I heard the cash games were very juicy. I can only imagine all these tourney specialists and satellite qualifiers sitting in ring games. Yum.

And this was weeks before the main event was scheduled to start. I heard some people say the World Series hadn't even picked up yet!

It's the biggest poker event of the year, with larger fields even than in the last few years. The poker boom is still going strong, and there's no better place to get a feel for the action than at the Rio.

Wednesday, July 12, 2006

Post-Vegas tilt

Sure, you got drunk. That's the best excuse in the world for losing. No trouble losing when you got a good excuse. And winning! That can be heavy on your back too. Like a monkey. You drop that load too when you got an excuse. All you gotta do is learn to feel sorry for yourself. It's one of the best indoor sports: feeling sorry for yourself -- a sport enjoyed by all, especially the born losers.
"The Hustler"

Gah, teh Internet poker is getting its revenge!

Oh, how quickly I forget the differences between Vegas and the pixelated land of fast action and bad beats, where the average level of play is a little higher and the term "tourist" is more derogatory than factual.

The first two days back have been atrocious, where I've quickly erased all my Vegas winnings and then some.

Unfortunately, I have no one but myself to blame. I jumped into a 15/30 6-max game on Monday, reasoning that if I just single-tabled with some fish I'd be fine. And while that logic isn't completely off, it neglects the idea that I should be playing my best game, which is no limit (at least for now).

Then on Tuesday, I played some serious donkey poker at the NL tables where I was a bit too aggressive and a little tilty. I took a break, came back, hit a set, and lost to the nut flush. That was enough for me.

So ... nothing's new under the sun. There are ups and downs, and I hope I'm getting better at avoiding the downs. Although after these last couple of days, I begin to wonder if maybe I'm destined to tilt every once in a while, thus erasing the steps forward I thought I had been making.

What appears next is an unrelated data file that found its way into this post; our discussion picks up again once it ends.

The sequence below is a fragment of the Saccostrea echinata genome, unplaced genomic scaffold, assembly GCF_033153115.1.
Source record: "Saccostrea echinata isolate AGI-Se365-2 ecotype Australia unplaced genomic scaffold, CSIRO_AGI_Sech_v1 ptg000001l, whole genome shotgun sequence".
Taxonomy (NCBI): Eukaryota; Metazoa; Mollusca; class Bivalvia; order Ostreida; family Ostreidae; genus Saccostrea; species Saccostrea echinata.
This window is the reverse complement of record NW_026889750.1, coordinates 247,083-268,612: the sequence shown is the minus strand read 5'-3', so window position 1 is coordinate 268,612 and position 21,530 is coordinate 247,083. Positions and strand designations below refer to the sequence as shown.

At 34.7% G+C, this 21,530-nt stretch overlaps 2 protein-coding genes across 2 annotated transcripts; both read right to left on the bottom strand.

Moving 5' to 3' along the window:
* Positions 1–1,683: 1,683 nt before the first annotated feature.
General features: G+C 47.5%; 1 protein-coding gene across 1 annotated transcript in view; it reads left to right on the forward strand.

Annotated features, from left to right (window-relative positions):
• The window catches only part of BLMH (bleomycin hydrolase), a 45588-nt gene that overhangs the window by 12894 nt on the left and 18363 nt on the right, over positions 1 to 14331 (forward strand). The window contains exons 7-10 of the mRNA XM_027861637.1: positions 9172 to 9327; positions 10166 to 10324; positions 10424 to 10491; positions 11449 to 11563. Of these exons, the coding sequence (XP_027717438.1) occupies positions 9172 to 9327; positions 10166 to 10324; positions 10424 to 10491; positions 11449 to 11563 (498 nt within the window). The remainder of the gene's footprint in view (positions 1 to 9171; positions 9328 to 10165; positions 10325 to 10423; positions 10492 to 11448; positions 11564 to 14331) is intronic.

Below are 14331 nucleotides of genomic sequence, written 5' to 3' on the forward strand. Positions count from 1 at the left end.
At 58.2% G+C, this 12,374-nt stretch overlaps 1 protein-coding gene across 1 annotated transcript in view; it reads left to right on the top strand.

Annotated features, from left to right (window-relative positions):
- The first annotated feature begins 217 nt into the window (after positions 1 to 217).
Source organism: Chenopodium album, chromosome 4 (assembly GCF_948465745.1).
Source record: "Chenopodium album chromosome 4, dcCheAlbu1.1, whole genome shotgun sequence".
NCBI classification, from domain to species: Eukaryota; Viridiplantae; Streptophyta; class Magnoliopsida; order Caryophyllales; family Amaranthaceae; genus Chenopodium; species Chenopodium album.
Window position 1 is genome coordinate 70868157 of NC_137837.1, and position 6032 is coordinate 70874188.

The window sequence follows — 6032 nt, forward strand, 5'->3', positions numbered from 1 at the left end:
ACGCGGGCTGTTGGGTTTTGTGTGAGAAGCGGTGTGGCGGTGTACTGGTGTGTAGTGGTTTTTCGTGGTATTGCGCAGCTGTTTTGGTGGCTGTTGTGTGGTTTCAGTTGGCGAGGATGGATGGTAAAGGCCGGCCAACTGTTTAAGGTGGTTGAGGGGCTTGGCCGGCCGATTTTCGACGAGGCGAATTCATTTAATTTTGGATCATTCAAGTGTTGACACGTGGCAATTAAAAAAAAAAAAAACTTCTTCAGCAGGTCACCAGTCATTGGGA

But that's just negativity talking. Shit happens, but it usually doesn't last long. The main thing is that I stopped playing when I realized I wasn't at my best.

Hell, it's a two-day losing streak. I shouldn't even be complaining after how good I ran through all of June and the beginning of this month.

Note to self: quit bitching and just play gut.

Tuesday, July 11, 2006

Three Hands

I just had to show those creeps and those punks what the game is like when it's great, when it's really great. You know, like anything can be great -- anything can be great ... I don't care, bricklaying can be great. If a guy knows. If he knows what he's doing and why, and if he can make it come off. I mean, when I'm goin' -- when I'm really goin' -- I feel like...

... like a jockey must feel. He's sittin' on his horse, he's got all that speed and that power underneath him, he's comin' into the stretch, the pressure's on him -- and he knows -- just feels -- when to let it go, and how much. 'Cause he's got everything workin' for him -- timing, touch. It's a great feeling, boy, it's a real great feeling when you're right, and you know you're right. It's like all of a sudden I got oil in my arm. Pool cue's part of me. You know, it's a -- pool cue's got nerves in it. It's a piece of wood -- it's got nerves in it. You feel the roll of those balls. You don't have to look. You just know. Ya make shots that nobody's ever made before. And you play that game the way nobody's ever played it before.

"The Hustler"

LAS VEGAS _ The Mirage owed me.

It's a nice poker room -- It's like an ancestor of the Bellagio and the Wynn. A place that definitely wasn't built so Doyle and Chip could get rich. A place that was built for the poker player.

The under the gun player min raised to $10, a middle position player called, and I peeked down at the prettiest pair of pocket rockets. I raised to $40, and both players called.

The flop came 7 high, it was checked to me, and I bet about half the pot. The under the gun player check-raised me all in, and I called.

He flipped over 77. I was dead.


When I busted out of the blogger tourney, I headed to Bally's and sat in a $1/$2 no limit game. After an hour of folding and watching fish swap their money, I was down $7. That wouldn't do.

So I walked back over to Ceasar's and bought into the $2/$5 no limit game.

Four players limped, and I popped it on the button with AQo. Two players called. The flop came QJ7 rainbow. I bet, and the under the gun player called.

The turn paired the board with Jacks.


In the first hand, I suffered a good beat!

The turn brought an Ace, a magical two-outer, a 22- or 23-to-1 shot of catching up when way behind. I scooped in a large pot.

In the second hand, I checked the turn, hoping to induce a bluff, or, at worst, minimize my losses to three Jacks. When the villain bet the full amount of the pot on the river, I called pretty quickly, nearly positive that he was bluffing. He mucked his cards without showing.